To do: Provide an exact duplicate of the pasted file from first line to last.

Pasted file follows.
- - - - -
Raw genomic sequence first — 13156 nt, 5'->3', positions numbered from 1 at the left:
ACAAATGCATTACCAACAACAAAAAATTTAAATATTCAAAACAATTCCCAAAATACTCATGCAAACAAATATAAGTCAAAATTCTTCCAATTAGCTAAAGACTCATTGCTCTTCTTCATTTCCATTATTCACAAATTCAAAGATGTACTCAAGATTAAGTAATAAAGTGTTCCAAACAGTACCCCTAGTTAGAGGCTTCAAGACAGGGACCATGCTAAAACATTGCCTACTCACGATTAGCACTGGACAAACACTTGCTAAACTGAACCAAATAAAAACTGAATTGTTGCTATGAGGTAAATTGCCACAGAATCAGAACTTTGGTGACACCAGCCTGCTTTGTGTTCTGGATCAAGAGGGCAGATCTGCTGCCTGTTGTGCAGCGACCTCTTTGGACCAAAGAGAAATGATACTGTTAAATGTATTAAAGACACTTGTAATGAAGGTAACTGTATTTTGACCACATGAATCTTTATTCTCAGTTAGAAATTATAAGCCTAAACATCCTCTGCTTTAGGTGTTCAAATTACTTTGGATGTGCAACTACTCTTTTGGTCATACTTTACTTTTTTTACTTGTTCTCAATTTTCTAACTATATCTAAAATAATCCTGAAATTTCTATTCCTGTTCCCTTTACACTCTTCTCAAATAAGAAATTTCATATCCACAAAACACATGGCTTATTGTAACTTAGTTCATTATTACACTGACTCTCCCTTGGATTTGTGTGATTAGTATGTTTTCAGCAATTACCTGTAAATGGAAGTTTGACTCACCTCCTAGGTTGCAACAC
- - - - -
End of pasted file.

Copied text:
Raw genomic sequence first — 13156 nt, 5'->3', positions numbered from 1 at the left:
ACAAATGCATTACCAACAACAAAAAATTTAAATATTCAAAACAATTCCCAAAATACTCATGCAAACAAATATAAGTCAAAATTCTTCCAATTAGCTAAAGACTCATTGCTCTTCTTCATTTCCATTATTCACAAATTCAAAGATGTACTCAAGATTAAGTAATAAAGTGTTCCAAACAGTACCCCTAGTTAGAGGCTTCAAGACAGGGACCATGCTAAAACATTGCCTACTCACGATTAGCACTGGACAAACACTTGCTAAACTGAACCAAATAAAAACTGAATTGTTGCTATGAGGTAAATTGCCACAGAATCAGAACTTTGGTGACACCAGCCTGCTTTGTGTTCTGGATCAAGAGGGCAGATCTGCTGCCTGTTGTGCAGCGACCTCTTTGGACCAAAGAGAAATGATACTGTTAAATGTATTAAAGACACTTGTAATGAAGGTAACTGTATTTTGACCACATGAATCTTTATTCTCAGTTAGAAATTATAAGCCTAAACATCCTCTGCTTTAGGTGTTCAAATTACTTTGGATGTGCAACTACTCTTTTGGTCATACTTTACTTTTTTTACTTGTTCTCAATTTTCTAACTATATCTAAAATAATCCTGAAATTTCTATTCCTGTTCCCTTTACACTCTTCTCAAATAAGAAATTTCATATCCACAAAACACATGGCTTATTGTAACTTAGTTCATTATTACACTGACTCTCCCTTGGATTTGTGTGATTAGTATGTTTTCAGCAATTACCTGTAAATGGAAGTTTGACTCACCTCCTAGGTTGCAACAC